Adelaide Archbishop to stand down after abuse cover-up conviction
THE highest ranking official in South Australia’s Catholic Church will stand aside from his duties after being found guilty of landmark charges that he covered up a priest’s sexual abuse of altar boys.
The Archbishop of Adelaide Philip Edward Wilson, 67, was convicted yesterday in a Newcastle Local Court for the cover up of child sex abuse during the 1970s in NSW Hunter region.
Magistrate Robert Stone handed down the verdict following a magistrate-only trial, finding him guilty of concealing a serious indictable offence of another person.
In a statement issued by the Catholic Church on Wednesday, Wilson said it was appropriate for him to stand aside in light of Magistrate Stone’s findings against him.
“If at any point in time it becomes necessary or appropriate for me to take more formal steps, including by resigning as Archbishop, then I will do so,” he said.
He now faces a maximum two years in jail with sentencing to occur on June 19.
Optus fined $1.5 million for misleading NBN customers
The Federal Court has ordered Optus to pay a penalty of $1.5 million for misleading customers about its National Broadband Network transition process.
Optus only gained a $750,000 benefit from its conduct, half the penalty imposed by the court, according to the Australian Competition and Consumer Commission (ACCC).
From October 2015 to March 2017, Optus told 14,000 of its customers that their internet services would be cut off in as little as 30 days unless they transitioned to an NBN plan.
However, the terms of Optus’ contract did not permit disconnections in such a short timeframe.
The telco also misled customers by saying they could only sign up with Optus NBN when they, in fact, they had the option to consider competing networks like Telstra, TPG, iiNet and many others.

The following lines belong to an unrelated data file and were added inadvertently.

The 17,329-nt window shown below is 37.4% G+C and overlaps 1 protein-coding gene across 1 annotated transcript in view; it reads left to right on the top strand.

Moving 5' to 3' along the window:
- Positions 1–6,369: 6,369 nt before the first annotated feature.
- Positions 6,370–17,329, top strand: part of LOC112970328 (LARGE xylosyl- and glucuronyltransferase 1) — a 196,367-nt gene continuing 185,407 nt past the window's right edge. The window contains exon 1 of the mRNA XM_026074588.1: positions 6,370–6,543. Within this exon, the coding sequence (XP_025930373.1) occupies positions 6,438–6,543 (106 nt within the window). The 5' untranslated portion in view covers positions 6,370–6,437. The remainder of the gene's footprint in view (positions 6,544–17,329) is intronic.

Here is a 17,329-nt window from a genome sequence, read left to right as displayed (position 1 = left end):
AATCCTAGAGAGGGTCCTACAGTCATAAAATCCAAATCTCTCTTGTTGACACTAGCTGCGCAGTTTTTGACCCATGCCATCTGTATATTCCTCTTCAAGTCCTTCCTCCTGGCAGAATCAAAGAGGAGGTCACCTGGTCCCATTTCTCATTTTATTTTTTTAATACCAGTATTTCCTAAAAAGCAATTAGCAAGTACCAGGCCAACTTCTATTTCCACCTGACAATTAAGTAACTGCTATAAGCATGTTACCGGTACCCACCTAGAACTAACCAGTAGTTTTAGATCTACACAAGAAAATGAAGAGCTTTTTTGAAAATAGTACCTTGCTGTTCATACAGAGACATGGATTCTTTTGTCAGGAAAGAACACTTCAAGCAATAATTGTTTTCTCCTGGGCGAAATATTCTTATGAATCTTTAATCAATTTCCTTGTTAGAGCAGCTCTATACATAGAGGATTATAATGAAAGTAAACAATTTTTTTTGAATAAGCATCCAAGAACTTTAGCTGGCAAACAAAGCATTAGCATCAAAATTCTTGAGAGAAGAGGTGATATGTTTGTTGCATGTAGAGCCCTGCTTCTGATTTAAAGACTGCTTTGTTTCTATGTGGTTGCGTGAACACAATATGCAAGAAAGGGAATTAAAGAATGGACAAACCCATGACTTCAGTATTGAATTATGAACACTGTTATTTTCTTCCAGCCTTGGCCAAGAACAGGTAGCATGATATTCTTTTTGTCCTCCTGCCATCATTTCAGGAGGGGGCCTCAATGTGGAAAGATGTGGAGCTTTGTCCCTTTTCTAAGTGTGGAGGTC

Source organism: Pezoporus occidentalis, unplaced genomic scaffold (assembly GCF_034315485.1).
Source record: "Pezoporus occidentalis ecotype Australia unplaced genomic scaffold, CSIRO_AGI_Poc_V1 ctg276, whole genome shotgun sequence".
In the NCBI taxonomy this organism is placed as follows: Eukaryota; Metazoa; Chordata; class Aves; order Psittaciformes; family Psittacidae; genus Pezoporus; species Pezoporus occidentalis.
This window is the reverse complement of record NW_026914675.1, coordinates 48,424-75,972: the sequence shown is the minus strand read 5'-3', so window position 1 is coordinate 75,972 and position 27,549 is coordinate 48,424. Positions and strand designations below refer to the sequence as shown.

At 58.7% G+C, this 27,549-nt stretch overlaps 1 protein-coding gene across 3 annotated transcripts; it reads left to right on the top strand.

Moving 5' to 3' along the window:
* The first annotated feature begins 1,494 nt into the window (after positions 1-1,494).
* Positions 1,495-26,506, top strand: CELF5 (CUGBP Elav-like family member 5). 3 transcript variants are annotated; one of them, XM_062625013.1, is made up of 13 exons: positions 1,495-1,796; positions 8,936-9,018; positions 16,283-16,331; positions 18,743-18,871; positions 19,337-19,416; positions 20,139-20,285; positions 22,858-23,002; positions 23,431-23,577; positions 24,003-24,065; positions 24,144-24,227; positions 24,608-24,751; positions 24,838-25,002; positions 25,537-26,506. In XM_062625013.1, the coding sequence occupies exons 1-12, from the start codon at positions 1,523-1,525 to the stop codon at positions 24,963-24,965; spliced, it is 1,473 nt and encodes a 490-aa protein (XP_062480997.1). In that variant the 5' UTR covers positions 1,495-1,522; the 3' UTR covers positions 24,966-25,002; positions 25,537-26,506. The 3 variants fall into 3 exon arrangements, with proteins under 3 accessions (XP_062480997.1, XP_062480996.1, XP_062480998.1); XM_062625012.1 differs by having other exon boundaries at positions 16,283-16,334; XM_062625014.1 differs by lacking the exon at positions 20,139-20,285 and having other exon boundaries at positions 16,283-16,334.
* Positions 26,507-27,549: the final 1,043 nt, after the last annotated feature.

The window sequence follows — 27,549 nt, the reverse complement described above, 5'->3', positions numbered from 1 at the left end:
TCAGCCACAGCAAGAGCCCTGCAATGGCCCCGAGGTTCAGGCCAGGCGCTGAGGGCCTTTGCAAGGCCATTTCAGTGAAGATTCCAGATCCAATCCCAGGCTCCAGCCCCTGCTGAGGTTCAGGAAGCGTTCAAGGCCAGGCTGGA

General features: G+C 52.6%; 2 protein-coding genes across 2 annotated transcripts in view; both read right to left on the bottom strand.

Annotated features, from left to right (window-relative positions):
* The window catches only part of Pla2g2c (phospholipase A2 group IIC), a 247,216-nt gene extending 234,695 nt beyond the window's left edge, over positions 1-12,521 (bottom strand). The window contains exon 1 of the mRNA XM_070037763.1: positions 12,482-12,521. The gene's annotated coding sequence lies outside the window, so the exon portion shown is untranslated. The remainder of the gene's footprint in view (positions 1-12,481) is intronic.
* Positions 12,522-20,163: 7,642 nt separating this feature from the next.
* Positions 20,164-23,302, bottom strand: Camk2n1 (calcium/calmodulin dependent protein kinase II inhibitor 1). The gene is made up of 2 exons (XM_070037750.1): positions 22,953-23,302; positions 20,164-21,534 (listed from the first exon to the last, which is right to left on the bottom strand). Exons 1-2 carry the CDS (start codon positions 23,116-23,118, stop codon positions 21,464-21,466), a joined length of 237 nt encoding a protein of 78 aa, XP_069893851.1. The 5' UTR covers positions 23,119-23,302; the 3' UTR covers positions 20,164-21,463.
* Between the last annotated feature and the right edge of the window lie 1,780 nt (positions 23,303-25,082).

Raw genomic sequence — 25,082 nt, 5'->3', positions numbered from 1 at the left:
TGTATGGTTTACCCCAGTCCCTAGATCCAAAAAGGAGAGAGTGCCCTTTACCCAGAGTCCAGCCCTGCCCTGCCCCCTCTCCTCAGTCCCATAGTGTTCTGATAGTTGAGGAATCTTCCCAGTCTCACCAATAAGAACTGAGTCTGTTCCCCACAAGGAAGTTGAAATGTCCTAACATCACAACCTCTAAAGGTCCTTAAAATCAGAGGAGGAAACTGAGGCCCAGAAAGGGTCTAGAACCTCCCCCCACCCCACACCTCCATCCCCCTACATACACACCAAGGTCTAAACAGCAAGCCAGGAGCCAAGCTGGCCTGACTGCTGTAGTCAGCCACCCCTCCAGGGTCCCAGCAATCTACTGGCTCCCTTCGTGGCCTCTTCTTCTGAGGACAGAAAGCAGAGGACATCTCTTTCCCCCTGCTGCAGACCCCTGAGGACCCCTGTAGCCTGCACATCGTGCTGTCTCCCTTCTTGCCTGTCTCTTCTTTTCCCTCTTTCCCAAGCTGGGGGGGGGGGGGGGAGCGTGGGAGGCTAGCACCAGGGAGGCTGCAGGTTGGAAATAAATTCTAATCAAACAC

Optus had a financial incentive as it receives migration payments from NBN Co for each customer it moves to an NBN-based service.
Receiving these payments was important for Optus, which even went as far as calling them “bounty” — and formed part of their annual financial targets.
“Businesses should not make false representations which distort customers’ decision making,” said ACCC chairman Rod Sims.
“This is particularly important when many Australians are moving to the NBN for the first time.
Since the ACCC began investigating Optus, the telco has paid $833,000 to compensate customers who had their services disconnected.
Hobart now Australia’s most unaffordable city for tenants, new report finds
Hobart has pipped Sydney to claim the unenviable title of Australia’s most unaffordable capital for tenants with the gap widening between incomes and the amount needed for rent, a new report has found.
The Rental Affordability Index (RAI) is an indicator of the price of rents nationwide relative to household incomes based on new rental agreements.
The biannual study is published by National Shelter Community Sector Banking and SGS Economics and Planning.
From being seen a budget alternative to the mainland cities, Hobart’s unprecedented real estate sales boom combined with low incomes, a tourism burst and a surge in former rental properties being offered as short-term accommodation, has catapulted it to the top of the RAI.
The latest report showed tenants in Hobart were spending 29 per cent of their wages on rent with Sydney renters close behind with 27 per cent, followed by Adelaide, Brisbane, Melbourne, Canberra and Perth.
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